The world today would be a very different place if science was unregulated. In many instances, control over its application is necessary for there is such a thing as mad scientists who will stop at nothing to test their latest scientific experiments. However, the more level-headed scientists become frustrated when practical and theoretically beneficial applications are simply dismissed on ethical grounds.

Bioluminescent biotechnology is one seemingly innocent branch of science that has brought some interesting ideas to the table. Biogeneticists in this field have spoken about glowing trees that light up highways, agricultural crops that glow when they need watering, and even bioluminescent methods of detecting dodgy meats and other foods. Yet the real controversy arose when they began speaking about bioluminescent pets.

GloFish sparks debate
Pet stores in the United States have been under the spotlight since 2004 over the sale of genetically-modified fish that glow in the dark. Sold under the name GloFish, these creatures carry a lofty claim to fame: they are the nation’s first officially sanctioned genetically-modified pet, and scientists say that they won’t be the last.

The GloFish is a zebra danio that is made to glow red by the insertion of a gene found in sea coral. Naturally black and white, the new GloFish has gone from curiosity to a focal point in the debate over biotechnology.

There are valid points to be made on both sides of the debate. The central ethical concern centres on the idea of altering the genetic make-up of an animal when there’s no purpose besides our own pleasure. However, most bio-geneticists will argue that this has already been occurring for years.

The Eighth Day

The Eighth Day

The pet industry is in many ways a peculiar venue for such a heated debate over the wisdom of genetic modification. The whole notion of a pet, after all, is based on generations upon generations of selective breeding aimed at drawing out certain characteristics that make animals more suitable companions.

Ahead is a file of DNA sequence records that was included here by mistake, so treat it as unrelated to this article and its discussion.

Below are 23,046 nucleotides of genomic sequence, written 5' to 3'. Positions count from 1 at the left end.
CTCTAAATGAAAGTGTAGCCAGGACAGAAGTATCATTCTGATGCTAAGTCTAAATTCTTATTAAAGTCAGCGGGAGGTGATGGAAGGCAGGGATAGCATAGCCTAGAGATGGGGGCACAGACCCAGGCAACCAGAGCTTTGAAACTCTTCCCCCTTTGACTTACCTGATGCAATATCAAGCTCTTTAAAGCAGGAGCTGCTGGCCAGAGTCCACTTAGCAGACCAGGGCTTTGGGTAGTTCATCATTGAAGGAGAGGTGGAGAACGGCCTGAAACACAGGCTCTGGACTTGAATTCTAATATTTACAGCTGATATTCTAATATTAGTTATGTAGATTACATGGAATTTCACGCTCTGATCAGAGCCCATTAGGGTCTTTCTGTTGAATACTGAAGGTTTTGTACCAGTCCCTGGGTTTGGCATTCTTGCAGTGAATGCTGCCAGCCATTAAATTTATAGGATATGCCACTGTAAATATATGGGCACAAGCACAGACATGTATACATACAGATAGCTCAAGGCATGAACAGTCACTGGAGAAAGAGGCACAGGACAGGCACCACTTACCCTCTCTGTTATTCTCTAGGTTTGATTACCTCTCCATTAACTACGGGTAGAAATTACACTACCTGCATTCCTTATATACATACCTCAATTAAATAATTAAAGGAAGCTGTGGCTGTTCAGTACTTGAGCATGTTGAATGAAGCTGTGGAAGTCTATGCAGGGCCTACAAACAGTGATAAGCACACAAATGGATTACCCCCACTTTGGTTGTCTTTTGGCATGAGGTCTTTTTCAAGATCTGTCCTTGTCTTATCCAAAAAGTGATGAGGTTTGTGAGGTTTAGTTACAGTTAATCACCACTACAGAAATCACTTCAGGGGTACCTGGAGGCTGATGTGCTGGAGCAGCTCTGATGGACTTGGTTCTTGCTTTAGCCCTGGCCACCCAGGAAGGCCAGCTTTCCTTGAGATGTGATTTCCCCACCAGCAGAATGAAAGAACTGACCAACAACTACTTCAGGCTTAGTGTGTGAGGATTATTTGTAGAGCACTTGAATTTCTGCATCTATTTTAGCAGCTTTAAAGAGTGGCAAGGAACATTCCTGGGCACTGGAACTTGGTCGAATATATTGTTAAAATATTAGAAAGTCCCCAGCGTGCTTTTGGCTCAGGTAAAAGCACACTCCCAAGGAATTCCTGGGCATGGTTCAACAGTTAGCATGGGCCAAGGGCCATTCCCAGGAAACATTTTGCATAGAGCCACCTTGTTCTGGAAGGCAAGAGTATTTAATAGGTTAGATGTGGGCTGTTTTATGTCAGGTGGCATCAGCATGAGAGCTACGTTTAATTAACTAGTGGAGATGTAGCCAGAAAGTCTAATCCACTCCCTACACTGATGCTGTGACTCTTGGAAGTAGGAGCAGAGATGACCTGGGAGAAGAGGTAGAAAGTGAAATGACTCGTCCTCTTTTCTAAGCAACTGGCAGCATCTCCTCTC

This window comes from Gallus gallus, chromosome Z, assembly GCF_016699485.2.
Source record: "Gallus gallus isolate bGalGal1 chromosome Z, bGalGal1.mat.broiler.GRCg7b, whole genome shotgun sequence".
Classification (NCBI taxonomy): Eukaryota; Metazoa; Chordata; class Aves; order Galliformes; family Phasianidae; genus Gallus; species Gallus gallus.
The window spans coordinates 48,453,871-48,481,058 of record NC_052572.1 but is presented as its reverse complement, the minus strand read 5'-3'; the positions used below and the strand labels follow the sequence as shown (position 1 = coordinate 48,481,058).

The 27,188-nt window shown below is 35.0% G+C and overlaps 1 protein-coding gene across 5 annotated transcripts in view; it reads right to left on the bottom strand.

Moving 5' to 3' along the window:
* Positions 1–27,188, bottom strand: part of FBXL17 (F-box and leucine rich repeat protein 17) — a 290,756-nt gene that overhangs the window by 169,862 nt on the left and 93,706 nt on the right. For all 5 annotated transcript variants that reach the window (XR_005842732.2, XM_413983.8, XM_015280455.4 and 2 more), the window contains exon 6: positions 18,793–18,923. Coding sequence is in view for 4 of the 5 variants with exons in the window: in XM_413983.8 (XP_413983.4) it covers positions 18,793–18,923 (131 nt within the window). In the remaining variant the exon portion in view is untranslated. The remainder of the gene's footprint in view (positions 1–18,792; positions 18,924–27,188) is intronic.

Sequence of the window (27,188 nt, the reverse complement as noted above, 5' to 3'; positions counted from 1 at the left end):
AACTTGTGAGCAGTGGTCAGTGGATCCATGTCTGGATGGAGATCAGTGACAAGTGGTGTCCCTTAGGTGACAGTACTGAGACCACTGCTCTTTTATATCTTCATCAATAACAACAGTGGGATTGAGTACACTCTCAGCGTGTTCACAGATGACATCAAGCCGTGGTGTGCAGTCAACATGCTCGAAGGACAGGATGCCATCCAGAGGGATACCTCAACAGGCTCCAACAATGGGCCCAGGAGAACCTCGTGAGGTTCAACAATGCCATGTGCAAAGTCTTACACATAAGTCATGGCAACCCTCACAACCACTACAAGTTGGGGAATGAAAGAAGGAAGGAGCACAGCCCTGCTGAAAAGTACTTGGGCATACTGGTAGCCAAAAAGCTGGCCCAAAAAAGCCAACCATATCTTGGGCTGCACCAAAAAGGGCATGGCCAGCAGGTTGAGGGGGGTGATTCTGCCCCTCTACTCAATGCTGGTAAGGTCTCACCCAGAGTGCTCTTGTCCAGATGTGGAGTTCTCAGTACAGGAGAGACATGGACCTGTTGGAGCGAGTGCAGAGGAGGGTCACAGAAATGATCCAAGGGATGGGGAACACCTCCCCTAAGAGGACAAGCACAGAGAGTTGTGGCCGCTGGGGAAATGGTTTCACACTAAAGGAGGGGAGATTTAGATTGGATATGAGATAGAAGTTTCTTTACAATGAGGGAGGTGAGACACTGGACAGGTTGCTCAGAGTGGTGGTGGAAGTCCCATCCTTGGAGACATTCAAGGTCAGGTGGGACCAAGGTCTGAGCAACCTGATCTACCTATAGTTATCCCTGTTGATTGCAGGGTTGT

Think about dog breeding and all the breeds of dog that wouldn’t be around without human interference. These pooches may not glow in the dark, but the fact that their genes were somehow manipulated can still be used in favour of genetic engineering.

The scary part is that geneticists could very well create an alien-looking, glow-in-the-dark dog. They’ve done it with mice and fish — the latter being the more popular. In fact, the GloFish has absolutely opened the floodgates to a whole new pet trade in genetically engineered animals.

Upsetting the natural balance of the wild
People who are opposed to the idea may also bring up the risk of unregulated gene-altered pets upsetting the natural balance of nature and the wild. However, the idea of a rogue GloFish escaping its aquarium and spawning an army of mutant glow-fish in the wild that ultimately wipe out other species of fish does not presently have a lot of backing.

Yet the question remains: How will a glowing fish benefit society? What’s interesting is that the GloFish was not originally engineered to be a pet. In fact, its creation was rather strange. According to a Washington Post article:

“…glowing fish of a related species were originally developed in a Singapore laboratory for use as a modern-day canary in a coal mine. The fish were supposed to indicate, by glowing, if a given body of water is polluted.”

Although this practical use of glowing fish failed, there still seems to be more weight on the side of the debate that argues that genetic modification of animals in general can be advantageous to both people and pets. Researchers are already at work trying to create a cat that won’t aggravate its owner’s allergies. Other possible creations include a dog that isn’t as susceptible to hip dysplasia, an ailment common among German shepherds and Labradors that is associated with over-breeding.

Proposed applications of engineered bioluminescence
Some other proposed applications of engineered bioluminescence include:

• Detecting bacterial species in suspicious corpses.
Novelty pets that bioluminesce (rabbits, mice, fish etcetera).
Agricultural crops and domestic plants that luminesce when they need watering.
Bio-identifiers for escaped convicts and mental patients.
Glowing trees to line highways, thus saving on government electricity bills.
Christmas trees that do not need lights, reducing danger from electrical fires.
New methods for detecting bacterial contamination of meats and other foods.

So will (or should) biotechnology be left to genetically modify our future pets? It seems that that is already the case. Whether they will be bioluminescent remains a question of personal taste and will ultimately be left to public demand. There will always be a market for the bizarre. Would I ever add a GloFish to my aquarium? Sure. You can get them in the U.S. for $5.